Correlation Between Postoperative Central Corneal Thickness and Endothelial Damage After Cataract Surgery by Phacoemulsification
To study the correlation between postoperative corneal edema and endothelial cell loss after cataract surgery by microcoaxial phacoemulsification.Methods:
Eighty-five eyes of 85 consecutive patients with mild cataract (up to C5, N4, and P5: per LOCS III classification) were included in a prospective study from September 2014 to November 2014. Eighty-five eyes were necessary to obtain a precision of 0.15 for computation of the Pearson correlation coefficient. Pachymetry and endothelial cell density measurements were taken preoperatively, 2 hours after surgery, and 4 days, 15 days, and 1 month after surgery using CEM-530 noncontact specular microscopy (Nidek CO Ltd, Japan). Every surgery was performed using the Stellaris device (Bausch & Lomb, Bridgewater, NJ) in a microcoaxial mode with 2.2-mm incisions.Results:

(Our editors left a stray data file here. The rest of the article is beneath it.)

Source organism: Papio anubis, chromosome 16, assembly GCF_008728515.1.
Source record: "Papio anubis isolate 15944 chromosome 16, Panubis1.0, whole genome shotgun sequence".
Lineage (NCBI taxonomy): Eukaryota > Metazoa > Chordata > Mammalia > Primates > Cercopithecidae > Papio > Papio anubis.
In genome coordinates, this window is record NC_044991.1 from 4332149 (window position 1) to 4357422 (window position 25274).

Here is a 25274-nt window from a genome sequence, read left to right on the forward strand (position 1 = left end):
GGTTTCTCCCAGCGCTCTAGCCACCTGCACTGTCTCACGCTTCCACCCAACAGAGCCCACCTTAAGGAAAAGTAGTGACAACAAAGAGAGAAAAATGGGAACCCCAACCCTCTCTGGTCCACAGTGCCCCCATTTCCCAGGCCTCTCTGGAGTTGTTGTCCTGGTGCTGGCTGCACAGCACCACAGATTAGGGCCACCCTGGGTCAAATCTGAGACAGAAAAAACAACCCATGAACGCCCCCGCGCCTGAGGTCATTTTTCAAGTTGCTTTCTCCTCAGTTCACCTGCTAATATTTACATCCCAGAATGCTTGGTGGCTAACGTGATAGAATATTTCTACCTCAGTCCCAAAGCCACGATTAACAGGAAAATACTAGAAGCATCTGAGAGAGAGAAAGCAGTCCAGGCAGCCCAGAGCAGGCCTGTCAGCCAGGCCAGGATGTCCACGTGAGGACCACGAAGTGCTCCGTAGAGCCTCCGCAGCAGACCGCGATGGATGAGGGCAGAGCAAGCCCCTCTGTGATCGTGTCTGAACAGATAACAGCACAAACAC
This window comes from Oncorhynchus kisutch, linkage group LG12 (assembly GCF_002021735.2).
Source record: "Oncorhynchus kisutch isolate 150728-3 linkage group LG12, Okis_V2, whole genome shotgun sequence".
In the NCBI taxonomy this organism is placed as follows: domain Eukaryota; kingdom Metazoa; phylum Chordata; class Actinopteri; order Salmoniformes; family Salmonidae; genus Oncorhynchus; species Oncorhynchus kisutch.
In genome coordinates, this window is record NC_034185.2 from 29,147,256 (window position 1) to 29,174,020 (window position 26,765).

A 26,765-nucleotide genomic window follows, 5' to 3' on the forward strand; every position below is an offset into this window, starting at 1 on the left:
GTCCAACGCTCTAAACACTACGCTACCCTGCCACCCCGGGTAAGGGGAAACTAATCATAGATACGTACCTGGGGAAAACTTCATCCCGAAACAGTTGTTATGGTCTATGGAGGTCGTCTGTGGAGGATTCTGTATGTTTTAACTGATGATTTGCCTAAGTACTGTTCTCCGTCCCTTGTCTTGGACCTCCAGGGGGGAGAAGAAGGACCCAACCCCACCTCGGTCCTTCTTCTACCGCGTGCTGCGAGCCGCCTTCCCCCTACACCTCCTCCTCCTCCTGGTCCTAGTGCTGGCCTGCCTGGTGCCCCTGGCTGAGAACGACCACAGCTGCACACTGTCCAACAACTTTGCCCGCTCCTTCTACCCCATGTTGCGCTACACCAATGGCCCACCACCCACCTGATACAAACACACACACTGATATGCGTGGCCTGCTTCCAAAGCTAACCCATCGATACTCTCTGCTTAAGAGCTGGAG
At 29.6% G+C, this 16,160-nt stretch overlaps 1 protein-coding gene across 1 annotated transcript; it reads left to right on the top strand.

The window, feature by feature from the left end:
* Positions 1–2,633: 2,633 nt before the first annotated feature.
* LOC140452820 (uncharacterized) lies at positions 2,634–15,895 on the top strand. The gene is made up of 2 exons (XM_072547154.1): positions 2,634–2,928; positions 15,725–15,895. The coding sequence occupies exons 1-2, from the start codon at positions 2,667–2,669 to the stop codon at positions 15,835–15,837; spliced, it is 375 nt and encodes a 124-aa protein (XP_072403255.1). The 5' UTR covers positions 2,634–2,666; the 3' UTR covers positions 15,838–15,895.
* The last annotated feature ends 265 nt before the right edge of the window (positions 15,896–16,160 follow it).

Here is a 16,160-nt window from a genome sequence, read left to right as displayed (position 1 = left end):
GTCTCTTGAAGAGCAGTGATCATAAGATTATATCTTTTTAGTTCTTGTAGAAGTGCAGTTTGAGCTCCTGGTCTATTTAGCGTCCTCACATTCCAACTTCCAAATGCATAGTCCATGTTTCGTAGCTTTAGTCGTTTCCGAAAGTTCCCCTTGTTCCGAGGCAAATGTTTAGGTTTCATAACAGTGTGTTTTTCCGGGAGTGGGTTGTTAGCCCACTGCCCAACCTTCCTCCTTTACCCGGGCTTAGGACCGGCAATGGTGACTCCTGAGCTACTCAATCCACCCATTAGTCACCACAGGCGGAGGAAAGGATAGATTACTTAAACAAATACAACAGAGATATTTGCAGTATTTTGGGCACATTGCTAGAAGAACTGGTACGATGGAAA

Mean age was 73 ± 2.1 years, with 41 women (48%) and 44 men (52%). The mean surgical time was 8 ± 5.5 minutes, and the mean effective phacoemulsification time was 7 ± 3.7 seconds. Mean central corneal thickness augmentation was 46.68 ± 10 μm (8.39%) 2 hours after surgery, 10 ± 18 μm (1.8%) 4 days after surgery, and only 0.76 ± 11.4 μm (0.1%) 15 days after surgery. Mean endothelial cell loss was 3.0 ± 1.5% at 2 hours, 9.0 ± 3.3% at D4, 10 ± 4.6% at D15, and 11 ± 4.7% at 1 month. At D4, significant endothelial loss (>15%) was mostly related to significant immediate corneal edema (>15%), whereas low postoperative edema (<5%) did not lead to significant endothelial loss (loss <5%). At D15 and D30, endothelial cell loss seemed to be closely correlated with immediate postoperative edema (Pearson correlation coefficient between central corneal edema at H2 and endothelial cells loss at 1 month: r = 0.4, P < 0.0001).Conclusions:
Postoperative corneal thickness measurement may therefore become a marker of endothelial damage after phacoemulsification.